Participating facilities, including Indian Creek Correctional Center (ICCC), a VA-DOC state prison for men, have a dedicated HVACR lab that is furnished with state-of-the-art HVACR equipment and controls, tables, chairs, and smartboards, along with experienced instructors using proven HVACR curriculum to help create successful outcomes.
Both short- and long-term offenders can participate in the three-level Green HVAC Career Development Program. The program gives students the opportunity to learn HVAC basics, including building maintenance, before launching into more technical aspects of the trade to become an HVACR Technician and a Maintenance Electrician at the same time. The third level focuses on using Building Automation Systems to troubleshoot and correct facility operation and maintenance challenges. Short-term offenders can use these newly developed skills to help land a job upon release, while long-term offenders can help maintain HVAC systems within the correctional facilities. They also have the ability to take over maintenance positions, ultimately saving the corrections department money and filling positions that are otherwise under-staffed.
A personal snapshot of program success
Edward Higgins, a student who completed the program at ICCC, credits it for landing a great HVAC job and inspiring him to continue his education and pursue a bachelor’s degree in mechanical engineering upon release, which he recently received from Old Dominion University. With his degree and newfound skills, he was promoted to lead the HVAC technician team for his employer.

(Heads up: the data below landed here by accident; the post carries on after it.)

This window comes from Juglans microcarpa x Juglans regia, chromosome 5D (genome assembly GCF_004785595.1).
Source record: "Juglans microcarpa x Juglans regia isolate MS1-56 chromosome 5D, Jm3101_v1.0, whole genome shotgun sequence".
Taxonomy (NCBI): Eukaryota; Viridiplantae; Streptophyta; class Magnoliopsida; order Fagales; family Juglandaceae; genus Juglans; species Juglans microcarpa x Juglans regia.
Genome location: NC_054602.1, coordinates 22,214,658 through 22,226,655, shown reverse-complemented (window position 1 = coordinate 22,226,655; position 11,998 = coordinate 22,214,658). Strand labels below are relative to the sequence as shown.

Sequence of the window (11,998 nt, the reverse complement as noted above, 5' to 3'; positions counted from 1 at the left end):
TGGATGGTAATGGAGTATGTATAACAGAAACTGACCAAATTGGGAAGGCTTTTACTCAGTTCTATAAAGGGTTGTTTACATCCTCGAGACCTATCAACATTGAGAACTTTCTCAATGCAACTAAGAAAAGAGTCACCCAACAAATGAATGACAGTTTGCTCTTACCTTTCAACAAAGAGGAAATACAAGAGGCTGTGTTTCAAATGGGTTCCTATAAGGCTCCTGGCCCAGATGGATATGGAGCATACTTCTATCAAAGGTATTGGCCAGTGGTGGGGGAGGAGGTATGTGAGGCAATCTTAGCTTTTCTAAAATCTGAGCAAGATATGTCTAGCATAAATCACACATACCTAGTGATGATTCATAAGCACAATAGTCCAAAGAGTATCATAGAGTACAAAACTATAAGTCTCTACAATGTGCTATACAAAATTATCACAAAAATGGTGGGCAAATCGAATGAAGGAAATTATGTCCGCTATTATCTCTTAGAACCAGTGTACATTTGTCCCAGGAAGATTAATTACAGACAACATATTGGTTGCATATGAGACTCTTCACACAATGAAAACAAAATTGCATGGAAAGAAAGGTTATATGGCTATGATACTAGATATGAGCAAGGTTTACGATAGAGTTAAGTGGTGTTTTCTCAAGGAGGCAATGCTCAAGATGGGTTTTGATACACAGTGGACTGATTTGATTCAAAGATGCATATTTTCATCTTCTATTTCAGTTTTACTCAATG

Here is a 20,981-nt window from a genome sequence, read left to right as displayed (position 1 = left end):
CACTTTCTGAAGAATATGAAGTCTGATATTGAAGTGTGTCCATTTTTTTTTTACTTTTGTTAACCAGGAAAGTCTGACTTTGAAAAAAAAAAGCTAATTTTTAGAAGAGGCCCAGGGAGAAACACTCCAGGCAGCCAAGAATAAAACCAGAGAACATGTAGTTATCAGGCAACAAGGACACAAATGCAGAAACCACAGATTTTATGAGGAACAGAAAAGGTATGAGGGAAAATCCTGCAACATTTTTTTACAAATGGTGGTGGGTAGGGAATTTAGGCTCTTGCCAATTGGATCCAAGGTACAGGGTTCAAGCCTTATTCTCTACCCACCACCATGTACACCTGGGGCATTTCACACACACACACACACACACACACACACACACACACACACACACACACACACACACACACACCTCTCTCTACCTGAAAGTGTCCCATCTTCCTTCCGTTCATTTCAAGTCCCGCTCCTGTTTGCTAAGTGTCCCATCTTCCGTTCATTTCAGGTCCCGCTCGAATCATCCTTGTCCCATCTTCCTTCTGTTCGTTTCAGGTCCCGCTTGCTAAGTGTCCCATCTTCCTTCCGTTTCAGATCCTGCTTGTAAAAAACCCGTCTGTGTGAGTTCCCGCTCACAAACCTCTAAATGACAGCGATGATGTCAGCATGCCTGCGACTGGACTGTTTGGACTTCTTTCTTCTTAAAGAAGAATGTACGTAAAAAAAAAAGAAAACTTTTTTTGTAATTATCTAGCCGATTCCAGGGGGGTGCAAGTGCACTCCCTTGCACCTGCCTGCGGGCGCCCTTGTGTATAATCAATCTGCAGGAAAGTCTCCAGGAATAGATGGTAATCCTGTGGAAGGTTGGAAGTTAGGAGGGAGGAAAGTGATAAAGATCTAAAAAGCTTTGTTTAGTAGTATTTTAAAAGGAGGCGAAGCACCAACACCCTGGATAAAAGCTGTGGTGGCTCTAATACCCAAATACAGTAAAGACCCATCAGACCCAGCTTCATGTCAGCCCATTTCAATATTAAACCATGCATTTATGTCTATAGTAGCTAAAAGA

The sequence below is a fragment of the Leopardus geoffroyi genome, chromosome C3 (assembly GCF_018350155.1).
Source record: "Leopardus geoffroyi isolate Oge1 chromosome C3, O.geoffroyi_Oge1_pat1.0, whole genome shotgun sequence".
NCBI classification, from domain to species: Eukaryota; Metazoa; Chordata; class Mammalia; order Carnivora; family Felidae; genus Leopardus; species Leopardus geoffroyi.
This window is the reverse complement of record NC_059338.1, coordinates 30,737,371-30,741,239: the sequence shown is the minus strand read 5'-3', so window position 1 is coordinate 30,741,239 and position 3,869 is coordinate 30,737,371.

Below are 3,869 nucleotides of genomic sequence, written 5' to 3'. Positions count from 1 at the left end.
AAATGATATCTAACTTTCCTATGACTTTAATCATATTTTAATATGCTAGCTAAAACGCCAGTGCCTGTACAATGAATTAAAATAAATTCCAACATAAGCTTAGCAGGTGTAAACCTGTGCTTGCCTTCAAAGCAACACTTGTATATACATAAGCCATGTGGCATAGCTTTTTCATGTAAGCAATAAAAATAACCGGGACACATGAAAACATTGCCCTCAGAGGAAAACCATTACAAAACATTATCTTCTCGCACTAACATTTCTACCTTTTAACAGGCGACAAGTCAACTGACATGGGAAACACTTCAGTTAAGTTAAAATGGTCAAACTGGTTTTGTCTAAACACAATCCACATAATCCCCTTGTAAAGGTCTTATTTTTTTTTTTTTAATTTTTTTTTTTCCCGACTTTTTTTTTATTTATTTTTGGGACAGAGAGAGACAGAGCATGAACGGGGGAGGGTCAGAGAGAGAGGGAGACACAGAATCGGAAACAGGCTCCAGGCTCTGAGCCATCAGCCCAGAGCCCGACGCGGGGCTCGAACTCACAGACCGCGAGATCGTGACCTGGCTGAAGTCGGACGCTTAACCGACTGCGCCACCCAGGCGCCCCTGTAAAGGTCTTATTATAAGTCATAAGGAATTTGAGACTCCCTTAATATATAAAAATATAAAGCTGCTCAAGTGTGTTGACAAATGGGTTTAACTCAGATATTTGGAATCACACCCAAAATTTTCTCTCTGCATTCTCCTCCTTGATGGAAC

A key element of his learning and participation in the Green HVAC Career Development Program involved a grasp of the basics along with using the various custom HVACR reference guides provided.
“The knowledge base that I built allowed for me to make quicker, direct correlations between theory and practice and also gave me the advantage to advance into more technical roles,” Higgins said. With this training under his hat, Higgins has already advanced his education and his profession.
Achieving the ultimate goals
In addition to helping students like Higgins obtain jobs in the HVAC field, the Green HVAC Vocational Program is helping VA-DOC optimize building performance to save community resources. The HVACR training facility and lab equipment are funded through energy savings generated by the energy-efficiency upgrades made under the Johnson Controls performance contract with the VA-DOC. Under the contract, Johnson Controls is helping VA-DOC bolster energy, water and operational efficiency throughout its facilities.
Additionally, the implementation of partnerships and programs like the Green HVACR Career Development Program can help correctional departments reach their ultimate goals of reducing recidivism and improving officer, inmate and community safety. Research shows that inmates who participate in vocational programs have 43% lower odds of returning to prison than those who do not. More correctional facilities should consider implementing career development partnership programs to help offenders successfully re-enter society.
About the author
Jerry Hirsch is the customer training consulting manager at Johnson Controls.